Lesbian, Bisexual and Transegender News and Feature Publication).

The appearance of a name, image or photo of a person or group in
Nightspots (Chicago GLBT Nightlife News) and Windy City Times
(a Chicago Gay, Lesbian, Bisexual and Transgender News and Feature
Publication) does not indicate the sexual orientation of such
individuals or groups. While we encourage readers to support the
advertisers who make this newspaper possible, Nightspots (Chicago
GLBT Nightlife News) and Windy City Times (a Chicago Gay, Lesbian
News and Feature Publication) cannot accept responsibility for
any advertising claims or promotions.

 

 

 

TRENDINGBREAKINGPHOTOS

Sponsor


 



Sponsor

About WCMG Publications News Index  Entertainment Features Bars & Clubs Calendar Videos Advertisers OUT! Guide    Marriage


About WCMG      Contact Us      Online Front  Page      Windy City  Times      Nightspots      OUT! Guide     
Identity      BLACKlines      En La Vida      Archives      Subscriptions      Distribution      Windy City Queercast     
Queercast Archives      Advertising  Rates      Deadlines      Advanced Search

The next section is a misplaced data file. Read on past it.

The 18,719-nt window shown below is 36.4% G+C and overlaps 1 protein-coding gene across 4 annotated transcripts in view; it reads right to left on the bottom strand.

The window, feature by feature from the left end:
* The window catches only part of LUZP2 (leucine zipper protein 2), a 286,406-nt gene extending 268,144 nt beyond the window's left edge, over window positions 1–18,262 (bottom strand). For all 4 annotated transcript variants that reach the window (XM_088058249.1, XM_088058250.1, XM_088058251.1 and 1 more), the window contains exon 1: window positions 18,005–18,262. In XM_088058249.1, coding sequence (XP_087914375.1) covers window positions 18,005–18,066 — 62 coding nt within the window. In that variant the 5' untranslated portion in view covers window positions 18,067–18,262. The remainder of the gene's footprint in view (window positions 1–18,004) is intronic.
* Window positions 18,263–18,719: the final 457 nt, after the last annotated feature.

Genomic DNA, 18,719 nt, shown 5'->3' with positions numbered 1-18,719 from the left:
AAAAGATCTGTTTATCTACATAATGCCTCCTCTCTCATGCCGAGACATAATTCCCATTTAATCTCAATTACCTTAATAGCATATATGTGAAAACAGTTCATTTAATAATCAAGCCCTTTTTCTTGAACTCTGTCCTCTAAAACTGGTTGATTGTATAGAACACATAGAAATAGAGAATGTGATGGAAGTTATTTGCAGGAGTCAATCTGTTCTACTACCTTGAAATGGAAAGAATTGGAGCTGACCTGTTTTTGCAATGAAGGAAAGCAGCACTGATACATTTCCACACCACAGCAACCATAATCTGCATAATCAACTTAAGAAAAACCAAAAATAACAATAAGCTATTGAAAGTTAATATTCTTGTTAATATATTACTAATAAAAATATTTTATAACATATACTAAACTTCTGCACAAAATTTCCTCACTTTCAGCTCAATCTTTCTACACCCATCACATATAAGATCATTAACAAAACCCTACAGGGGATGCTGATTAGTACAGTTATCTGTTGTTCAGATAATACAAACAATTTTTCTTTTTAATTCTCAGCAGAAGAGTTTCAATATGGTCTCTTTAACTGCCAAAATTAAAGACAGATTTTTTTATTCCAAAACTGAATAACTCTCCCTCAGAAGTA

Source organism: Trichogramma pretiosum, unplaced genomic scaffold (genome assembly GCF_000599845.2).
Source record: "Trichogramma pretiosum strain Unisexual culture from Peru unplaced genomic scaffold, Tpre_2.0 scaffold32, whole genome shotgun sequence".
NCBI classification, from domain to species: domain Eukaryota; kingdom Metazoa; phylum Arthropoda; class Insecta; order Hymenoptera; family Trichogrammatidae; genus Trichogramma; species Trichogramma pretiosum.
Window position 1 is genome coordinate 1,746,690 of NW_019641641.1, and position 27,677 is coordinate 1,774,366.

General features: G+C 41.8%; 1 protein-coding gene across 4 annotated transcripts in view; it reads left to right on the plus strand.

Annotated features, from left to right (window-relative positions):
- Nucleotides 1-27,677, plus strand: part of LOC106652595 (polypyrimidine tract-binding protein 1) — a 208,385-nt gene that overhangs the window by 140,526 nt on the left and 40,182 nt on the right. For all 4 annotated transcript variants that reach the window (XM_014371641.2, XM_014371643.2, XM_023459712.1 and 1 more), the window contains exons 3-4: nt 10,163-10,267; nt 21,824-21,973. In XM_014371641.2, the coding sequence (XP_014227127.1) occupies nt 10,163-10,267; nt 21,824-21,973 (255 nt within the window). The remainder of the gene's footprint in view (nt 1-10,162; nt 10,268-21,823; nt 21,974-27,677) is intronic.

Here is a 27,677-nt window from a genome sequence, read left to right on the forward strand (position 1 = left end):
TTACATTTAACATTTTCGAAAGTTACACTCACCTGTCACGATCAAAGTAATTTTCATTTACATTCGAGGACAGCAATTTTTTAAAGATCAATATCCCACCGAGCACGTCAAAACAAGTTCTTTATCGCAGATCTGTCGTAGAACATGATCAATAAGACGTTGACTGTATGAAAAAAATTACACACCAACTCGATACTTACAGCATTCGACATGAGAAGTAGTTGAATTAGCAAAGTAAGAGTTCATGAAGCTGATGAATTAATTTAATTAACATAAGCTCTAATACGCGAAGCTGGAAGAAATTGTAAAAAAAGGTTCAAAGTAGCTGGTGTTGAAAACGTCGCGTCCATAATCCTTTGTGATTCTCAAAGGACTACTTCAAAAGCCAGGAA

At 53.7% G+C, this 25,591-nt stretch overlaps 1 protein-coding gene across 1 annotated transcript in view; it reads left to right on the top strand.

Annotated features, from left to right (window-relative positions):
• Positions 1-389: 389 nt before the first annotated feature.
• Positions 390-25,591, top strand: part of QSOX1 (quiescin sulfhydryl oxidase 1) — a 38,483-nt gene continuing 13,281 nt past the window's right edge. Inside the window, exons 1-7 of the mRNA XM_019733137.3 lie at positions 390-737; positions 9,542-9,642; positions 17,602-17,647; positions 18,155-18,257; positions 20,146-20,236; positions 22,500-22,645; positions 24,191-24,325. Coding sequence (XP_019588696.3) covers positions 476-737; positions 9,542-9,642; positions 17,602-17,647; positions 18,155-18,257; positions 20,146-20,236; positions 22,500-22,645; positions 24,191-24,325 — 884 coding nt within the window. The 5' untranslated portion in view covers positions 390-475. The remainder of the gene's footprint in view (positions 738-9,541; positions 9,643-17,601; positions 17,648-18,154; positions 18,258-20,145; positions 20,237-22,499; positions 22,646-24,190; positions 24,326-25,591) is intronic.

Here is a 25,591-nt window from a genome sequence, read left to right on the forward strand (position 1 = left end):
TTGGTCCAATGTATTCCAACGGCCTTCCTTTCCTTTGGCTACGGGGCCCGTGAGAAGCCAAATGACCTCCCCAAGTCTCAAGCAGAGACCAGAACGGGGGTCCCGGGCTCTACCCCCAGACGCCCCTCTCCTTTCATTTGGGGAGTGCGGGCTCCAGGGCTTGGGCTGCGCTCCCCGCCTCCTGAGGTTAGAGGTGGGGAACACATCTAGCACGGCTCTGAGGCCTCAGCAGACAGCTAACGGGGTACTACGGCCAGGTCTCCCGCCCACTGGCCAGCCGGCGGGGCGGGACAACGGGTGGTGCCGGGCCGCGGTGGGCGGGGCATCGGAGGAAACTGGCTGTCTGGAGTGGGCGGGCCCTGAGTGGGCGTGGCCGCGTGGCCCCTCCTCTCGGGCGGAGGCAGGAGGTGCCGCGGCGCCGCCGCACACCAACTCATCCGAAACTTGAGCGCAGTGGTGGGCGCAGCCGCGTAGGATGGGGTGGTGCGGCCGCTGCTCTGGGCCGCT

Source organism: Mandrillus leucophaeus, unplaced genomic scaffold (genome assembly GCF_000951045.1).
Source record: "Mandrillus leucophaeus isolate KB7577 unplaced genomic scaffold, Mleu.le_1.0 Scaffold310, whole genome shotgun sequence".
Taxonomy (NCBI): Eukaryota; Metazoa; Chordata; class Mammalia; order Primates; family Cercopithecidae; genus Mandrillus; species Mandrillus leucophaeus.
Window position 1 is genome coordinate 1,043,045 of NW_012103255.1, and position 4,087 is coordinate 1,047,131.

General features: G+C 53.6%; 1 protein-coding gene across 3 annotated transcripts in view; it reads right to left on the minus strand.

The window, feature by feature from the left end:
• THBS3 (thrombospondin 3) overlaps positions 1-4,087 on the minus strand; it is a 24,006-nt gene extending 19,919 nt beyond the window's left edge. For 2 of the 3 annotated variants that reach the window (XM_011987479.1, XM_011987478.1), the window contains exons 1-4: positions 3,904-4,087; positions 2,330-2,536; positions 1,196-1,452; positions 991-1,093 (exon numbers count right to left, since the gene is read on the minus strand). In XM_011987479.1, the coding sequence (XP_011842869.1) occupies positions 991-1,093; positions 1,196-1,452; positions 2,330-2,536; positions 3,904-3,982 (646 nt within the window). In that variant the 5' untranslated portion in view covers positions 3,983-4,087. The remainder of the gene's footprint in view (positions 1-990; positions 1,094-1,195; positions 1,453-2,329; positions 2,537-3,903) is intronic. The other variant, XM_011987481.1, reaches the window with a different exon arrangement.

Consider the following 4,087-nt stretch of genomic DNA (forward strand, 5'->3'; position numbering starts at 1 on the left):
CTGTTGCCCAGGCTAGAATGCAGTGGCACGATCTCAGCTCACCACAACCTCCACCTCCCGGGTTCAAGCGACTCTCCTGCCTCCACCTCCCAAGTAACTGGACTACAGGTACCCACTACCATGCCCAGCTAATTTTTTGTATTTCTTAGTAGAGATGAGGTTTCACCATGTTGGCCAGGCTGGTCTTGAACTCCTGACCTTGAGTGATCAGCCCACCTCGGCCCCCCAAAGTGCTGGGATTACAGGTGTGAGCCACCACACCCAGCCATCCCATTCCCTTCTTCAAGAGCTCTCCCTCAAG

Press  Releases      Event Photos      Join WCMG  Email List      Email Blast     
Upcoming Events      Todays Events      Ongoing Events      Submit an Event      Bar Guide      Community Groups      In Memoriam      Outguide Categories      Outguide Advertisers      Search Outguide      Travel      Dining Out      Blogs      Spotlight  Video     
Classifieds      Real Estate      Place a  Classified     

Windy City Media Group produces Windy City Queercast, & publishes Windy City Times,
The Weekly Voice of the Gay, Lesbian, Bisexual and Trans Community,
Nightspots, Out! Resource Guide, and Identity.
5315 N. Clark St. #192, Chicago, IL 60640-2113 • PH (773) 871-7610 • FAX (773) 871-7609.